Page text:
I was here to meet a food historian, a cookbook author and an archeology scholar. I was also here to revisit a little piece of my history as I spent a few summers and glorious weekends in this exquisite place. With a theme of Communications, historians from many countries presented papers on a wide-ranging, eclectic array of topics, most of which had nothing to do with what we consider food and communications today. This was yesterday’s world. For food historians, little about the current revolution in food communications via Instagram, Twitter, Food Network and the rest of it is actually compelling. Its impact has not been fully realized; it has not yet reshaped the world in the way that spices or ovens or free-range chickens have. What writers sought to communicate through texts of previous centuries, how they changed migration patterns and arguably, the human soul, that is the stuff of food history and communication. It makes compelling narrative, and if you don’t believe me, you can read The History of Food by Maguelonne Toussaint-Samat or my all-time favorite, Food in History by Reay Tannahill. One book celebrated at this conference was The Oxford Companion to Sugar and Sweets by Dara Goldstein, which I have already begun to rely on as I research the history of sponge cakes, for instance, and how something so French became part of the British classic dessert repertoire. This book mirrors the format of the Oxford Companion to Food which, not coincidentally, was written by Alan Davidson, the scholar who created the Oxford Symposium on Food and Cookery in 1983.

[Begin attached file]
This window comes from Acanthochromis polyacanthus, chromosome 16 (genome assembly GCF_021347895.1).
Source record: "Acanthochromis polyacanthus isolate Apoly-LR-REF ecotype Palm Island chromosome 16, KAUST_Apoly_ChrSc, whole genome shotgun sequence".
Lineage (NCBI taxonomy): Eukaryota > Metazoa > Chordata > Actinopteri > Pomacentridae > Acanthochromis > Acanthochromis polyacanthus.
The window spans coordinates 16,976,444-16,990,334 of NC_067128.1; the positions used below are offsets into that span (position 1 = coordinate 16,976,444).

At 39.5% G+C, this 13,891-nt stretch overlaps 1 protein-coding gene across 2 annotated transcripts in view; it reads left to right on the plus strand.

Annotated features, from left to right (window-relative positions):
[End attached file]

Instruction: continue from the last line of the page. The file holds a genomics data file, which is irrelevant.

As much as I’d like to catch next year’s conference, the subject is “Offal”. How many times can we make the observation that offal is awful? The whole point is to dispel that myth, of course. I’m not a vegetarian but never much liked fabricating meat and probably can’t quite stomach the intellectual challenge of redeeming hoofs, entrails, gristle and knuckles. This conference dares wimps like me, and with the vogue and essential trend of tail-to-snout butchery and reduction of food waste, maybe I’ll even read the published reports later. Mercifully, the papers are usually free of pix. I also have to save my steam and food conference budget for food and politics, because the current issues strike me as urgent (deforestation, GMO’s, big ag lobbyists, food justice for the poor, etc.). Next to bring attention to these timely and complicated subjects: The New York Times’s Food for Tomorrow next month in upstate New York. It sold out fast while I was on the fence but I’ll collect the presentations and pass them along. It’s all enough to make you just want to go off and bake a pretty cake.
Goodbye for now, Oxford UK.